In this unfolding crisis of the ruling Peoples Democratic Party, PDP, I have kept my eye on the familiar antics of one man. This man has almost single-handedly shaped the type of democracy we are practising.
But for the gallant of efforts of his opponents and enlightened members of our society, Nigerian democracy would have degenerated to the type we see in countries like Zimbabwe, which is under the oldest president in the world, Bob Mugabe.
The man I speak of is no other than Olusegun Obasanjo, retired general of the Nigerian Army, two-time ruler of Nigeria, first as a military ruler for 31 months, and second as an elected president for another 96 months (and thus the longest Nigerian ruler, having dusted the nine-year national record which General Yakubu Gowon tenaciously held for 30 years).
Yet, Obasanjo is not satisfied. At “over 80” (as his son, Gbenga, once disclosed) Obasanjo is not tired of anything. He does not want to retire from anything. He does not want to withdraw from anything to allow today’s people have a go. He and his cohorts, such as Tony Anenih, Ahmadu Ali, Bamanga Tukur and other fossils of our political system, are stubbornly bent on hijacking the opportunities that rightly belong to the today’s people. People, who were called “leaders of tomorrow” 30, 40 years ago, are still in the queue, waiting for Obasanjo and his cohort of gerontocratic “sit-tighters” to shove along, but in vain.
Obasanjo as elected president, wanted to remove the two-term limit in our Constitution to enable him do a Mugabe. We said no.
Then, he delved into his political party, the ruling PDP, with a fallback option of installing himself as the Life Leader. If we would not allow him to rule us from Aso Villa, he might as well do it from his palatial mansion in Owu Abeokuta. Part of his elaborate scheme to achieve this ambition was to sponsor and plant his men, women and other loyalists in the ruling party, the states and the federal legislature.
In the South West wing of the party, he planted people from wards to the zonal levels. Obasanjo, who prides himself as an Africanist, once abused the Great Zik of Africa for taking the title of Owelle of Onitsha. He had rudely grunted: “Mhm! From Zik of Africa to Owelle of Onitsha!” Years later, a man whom the late Sonny Okosun once eulogised as “African soldier” went and took the title of Balogun of Owu. One of his self-confessed godsons, Alhaji Kashamu Burruj, a stalwart of the PDP in Ogun State, recently lamented that Obasanjo has fallen from convening national meetings of the party to being a regular facilitator of ward meetings! Zik can relax in his grave.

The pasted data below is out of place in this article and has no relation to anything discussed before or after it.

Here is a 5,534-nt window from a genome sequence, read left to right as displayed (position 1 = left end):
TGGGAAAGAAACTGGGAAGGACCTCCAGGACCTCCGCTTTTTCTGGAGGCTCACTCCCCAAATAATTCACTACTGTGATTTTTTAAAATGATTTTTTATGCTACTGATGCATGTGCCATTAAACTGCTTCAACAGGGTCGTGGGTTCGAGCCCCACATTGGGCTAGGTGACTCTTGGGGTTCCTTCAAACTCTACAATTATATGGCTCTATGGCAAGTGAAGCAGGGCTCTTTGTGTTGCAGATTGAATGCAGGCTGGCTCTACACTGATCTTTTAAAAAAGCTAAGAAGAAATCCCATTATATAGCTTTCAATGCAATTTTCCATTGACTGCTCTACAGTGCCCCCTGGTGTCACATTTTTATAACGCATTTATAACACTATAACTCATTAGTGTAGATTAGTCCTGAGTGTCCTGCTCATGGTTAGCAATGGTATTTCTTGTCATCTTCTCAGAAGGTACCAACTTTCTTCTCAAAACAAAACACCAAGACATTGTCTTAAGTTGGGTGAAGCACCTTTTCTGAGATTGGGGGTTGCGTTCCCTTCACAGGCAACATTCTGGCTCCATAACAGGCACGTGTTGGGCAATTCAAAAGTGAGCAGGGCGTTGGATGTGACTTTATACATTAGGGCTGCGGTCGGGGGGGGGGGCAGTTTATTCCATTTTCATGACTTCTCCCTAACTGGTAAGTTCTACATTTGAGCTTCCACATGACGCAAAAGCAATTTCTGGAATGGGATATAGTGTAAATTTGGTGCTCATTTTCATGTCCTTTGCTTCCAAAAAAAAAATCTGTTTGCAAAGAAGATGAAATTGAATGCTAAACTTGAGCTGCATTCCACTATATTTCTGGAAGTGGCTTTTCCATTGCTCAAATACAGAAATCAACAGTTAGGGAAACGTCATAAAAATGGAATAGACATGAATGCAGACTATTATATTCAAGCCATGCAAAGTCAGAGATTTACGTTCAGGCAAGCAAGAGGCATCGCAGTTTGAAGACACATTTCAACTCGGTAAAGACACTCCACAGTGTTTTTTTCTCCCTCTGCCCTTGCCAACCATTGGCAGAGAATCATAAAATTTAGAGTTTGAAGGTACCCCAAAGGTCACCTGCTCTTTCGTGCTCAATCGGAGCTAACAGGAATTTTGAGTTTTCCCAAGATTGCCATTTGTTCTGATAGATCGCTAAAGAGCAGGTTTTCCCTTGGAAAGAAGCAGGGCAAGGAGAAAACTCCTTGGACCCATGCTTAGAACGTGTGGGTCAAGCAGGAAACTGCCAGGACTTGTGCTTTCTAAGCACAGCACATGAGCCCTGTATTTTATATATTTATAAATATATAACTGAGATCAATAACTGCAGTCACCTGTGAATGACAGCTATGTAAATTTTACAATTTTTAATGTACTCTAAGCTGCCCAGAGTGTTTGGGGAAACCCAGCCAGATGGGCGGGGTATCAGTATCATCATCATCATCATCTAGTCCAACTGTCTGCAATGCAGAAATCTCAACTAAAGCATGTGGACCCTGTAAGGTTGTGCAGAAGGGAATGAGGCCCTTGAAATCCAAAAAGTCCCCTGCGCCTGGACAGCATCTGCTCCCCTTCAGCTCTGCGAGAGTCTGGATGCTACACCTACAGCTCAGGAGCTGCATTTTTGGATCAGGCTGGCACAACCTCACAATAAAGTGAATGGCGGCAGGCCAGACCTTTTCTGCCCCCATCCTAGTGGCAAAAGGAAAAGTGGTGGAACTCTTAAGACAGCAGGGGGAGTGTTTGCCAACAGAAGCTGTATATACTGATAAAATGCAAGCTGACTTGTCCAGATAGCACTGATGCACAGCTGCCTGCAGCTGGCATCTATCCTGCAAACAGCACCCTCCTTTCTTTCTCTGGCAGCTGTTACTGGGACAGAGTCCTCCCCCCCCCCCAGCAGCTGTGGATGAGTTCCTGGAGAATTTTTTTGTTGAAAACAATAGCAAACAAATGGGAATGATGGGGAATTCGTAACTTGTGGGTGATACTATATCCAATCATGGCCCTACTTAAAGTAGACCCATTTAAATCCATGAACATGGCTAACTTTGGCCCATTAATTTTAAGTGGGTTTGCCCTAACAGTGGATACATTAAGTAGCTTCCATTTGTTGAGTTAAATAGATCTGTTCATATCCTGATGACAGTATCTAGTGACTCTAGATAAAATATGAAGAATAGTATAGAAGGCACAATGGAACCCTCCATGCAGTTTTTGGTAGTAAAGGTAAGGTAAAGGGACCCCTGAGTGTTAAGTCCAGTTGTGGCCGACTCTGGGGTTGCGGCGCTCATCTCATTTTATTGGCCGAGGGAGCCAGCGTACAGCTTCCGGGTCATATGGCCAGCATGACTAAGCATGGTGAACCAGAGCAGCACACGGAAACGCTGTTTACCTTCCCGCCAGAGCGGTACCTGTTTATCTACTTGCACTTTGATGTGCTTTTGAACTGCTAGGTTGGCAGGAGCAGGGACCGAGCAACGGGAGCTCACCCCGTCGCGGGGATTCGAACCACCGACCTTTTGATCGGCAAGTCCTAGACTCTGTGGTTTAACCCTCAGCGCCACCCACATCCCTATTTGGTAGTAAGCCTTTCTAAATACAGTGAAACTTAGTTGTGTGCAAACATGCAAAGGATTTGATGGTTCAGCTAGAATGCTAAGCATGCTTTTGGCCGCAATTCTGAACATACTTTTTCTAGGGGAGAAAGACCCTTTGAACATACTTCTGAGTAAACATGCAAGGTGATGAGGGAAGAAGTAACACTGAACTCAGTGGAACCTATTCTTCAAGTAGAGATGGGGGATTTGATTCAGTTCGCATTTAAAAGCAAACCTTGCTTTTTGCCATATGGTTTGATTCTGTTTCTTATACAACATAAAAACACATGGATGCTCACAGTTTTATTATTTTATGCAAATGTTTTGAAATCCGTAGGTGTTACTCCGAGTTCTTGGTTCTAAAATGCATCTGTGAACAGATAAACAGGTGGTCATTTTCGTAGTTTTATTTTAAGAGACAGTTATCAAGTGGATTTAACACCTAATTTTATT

Obasanjo’s new game is called: “The game of the chicken”. When he retired as Nigeria’s military ruler, he grabbed a massive piece of land in Ota, Ogun State and went into poultry farming. He was immediately acclaimed as a chicken farmer. It is said that when man spends a lot of time with animals, he unconsciously begins to develop some character traits common to them. My people have a saying: Nke okuko na-erigh, ya abosaa. What the chicken cannot eat, it scatters.
That is what I see Obasanjo doing with the current crisis in his party (I thought he said his reason for resigning his post of Board of Trustees Chairman was to enable him face his “numerous” international engagements?) Well, those of us who were hoodwinked now know better. Obasanjo was threatened with being disgracefully shunted out of the BOT seat which he importuned himself into before leaving the seat of President of Nigeria. Apart from the Umaru Yar’Adua and Goodluck Jonathan regimes refusing to let Obasanjo rule from Owu, they also shut his lackeys from their cabinets. Some say that is why Obasanjo’s boys and girls, such as Nasir el Rufai, Oby Ezekwesili and Femi Fani-Kayode, have turned themselves into anti-Jonathan fireflies.
In the states, some of Obasanjo’s implants as governors were sent packing by the Judiciary. The most flagrant of such cases was Andy Uba, who was booted out after only 16 days as Governor of Anambra State. There was also Celestine Omehia, who was handpicked at a rally in Port Harcourt after Obasanjo said he discovered that the primaries which Chibuike Amaechi had won “developed K-Leg”.
However, because of the extensive nature of Obasanjo’s “investments”, many of his implants have survived. These include Sule Lamido of Jigawa, Rabiu Kwankwaso of Kano, Murtala Nyako of Adamawa and Babangida Aliyu of Niger states. Is it not interesting how these governors have formed the core of the “New PDP”, which is bent on ensuring that (a) President Jonathan does not get re-elected in 2015 and (b) power returns to the North.
Obasanjo has been manipulating these men, encouraging them to challenge Jonathan for the PDP ticket and murmuring that the PDP under Jonathan can no longer win elections. He was in Jigawa on May 27, 2013 while his fellow former rulers of Nigeria graced the elaborate Democracy Day events staged in Aso Villa. At the Dutse event he prodded Lamido, a high performing governor, telling him that Nigerians were now looking for a leader like him.
With Lamido and other Obasanjo boys active in the “New PDP”, a dilemma waits to be addressed. Obasanjo’s most formidable opponent, Atiku Abubakar, is seen as the leader of the “New PDP”. Atiku, just like Lamido, Babangida and Kwankwaso, wants to be president in 2015. Obasanjo and Lamido will definitely not be led by Atiku. The party may be over before it even started.
Obasanjo is merely fishing in PDP’s troubled waters. As soon as he is able to use the elders’ peace effort to negotiate a plum deal for himself he will reconcile with President Jonathan. Where will that leave Lamido and company? They should not follow Obasanjo with their eyes blindfolded